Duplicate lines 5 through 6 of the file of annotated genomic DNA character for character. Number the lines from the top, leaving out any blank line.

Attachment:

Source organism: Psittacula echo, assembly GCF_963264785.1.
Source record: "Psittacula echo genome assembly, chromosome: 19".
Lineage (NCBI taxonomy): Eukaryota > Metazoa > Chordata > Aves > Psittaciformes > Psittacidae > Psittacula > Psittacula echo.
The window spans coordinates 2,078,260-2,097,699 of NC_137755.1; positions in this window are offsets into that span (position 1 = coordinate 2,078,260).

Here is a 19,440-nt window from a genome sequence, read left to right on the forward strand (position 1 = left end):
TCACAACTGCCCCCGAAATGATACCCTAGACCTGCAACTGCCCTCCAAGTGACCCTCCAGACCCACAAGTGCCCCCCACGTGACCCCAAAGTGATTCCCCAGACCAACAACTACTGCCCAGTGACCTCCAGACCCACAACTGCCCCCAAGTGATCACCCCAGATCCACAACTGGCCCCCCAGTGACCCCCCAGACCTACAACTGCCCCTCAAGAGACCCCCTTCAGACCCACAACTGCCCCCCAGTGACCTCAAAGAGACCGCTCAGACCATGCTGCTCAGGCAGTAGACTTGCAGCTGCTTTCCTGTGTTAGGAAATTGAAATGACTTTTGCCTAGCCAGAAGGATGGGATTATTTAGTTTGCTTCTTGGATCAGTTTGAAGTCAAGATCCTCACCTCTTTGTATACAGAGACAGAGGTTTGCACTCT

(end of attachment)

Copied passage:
Here is a 19,440-nt window from a genome sequence, read left to right on the forward strand (position 1 = left end):
TCACAACTGCCCCCGAAATGATACCCTAGACCTGCAACTGCCCTCCAAGTGACCCTCCAGACCCACAAGTGCCCCCCACGTGACCCCAAAGTGATTCCCCAGACCAACAACTACTGCCCAGTGACCTCCAGACCCACAACTGCCCCCAAGTGATCACCCCAGATCCACAACTGGCCCCCCAGTGACCCCCCAGACCTACAACTGCCCCTCAAGAGACCCCCTTCAGACCCACAACTGCCCCCCAGTGACCTCAAAGAGACCGCTCAGACCATGCTGCTCAGGCAGTAGACTTGCAGCTGCTTTCCTGTGTTAGGAAATTGAAATGACTTTTGCCTAGCCAGAAGGATGGGATTATTTAGTTTGCTTCTTGGATCAGTTTGAAGTCAAGATCCTCACCTCTTTGTATACAGAGACAGAGGTTTGCACTCT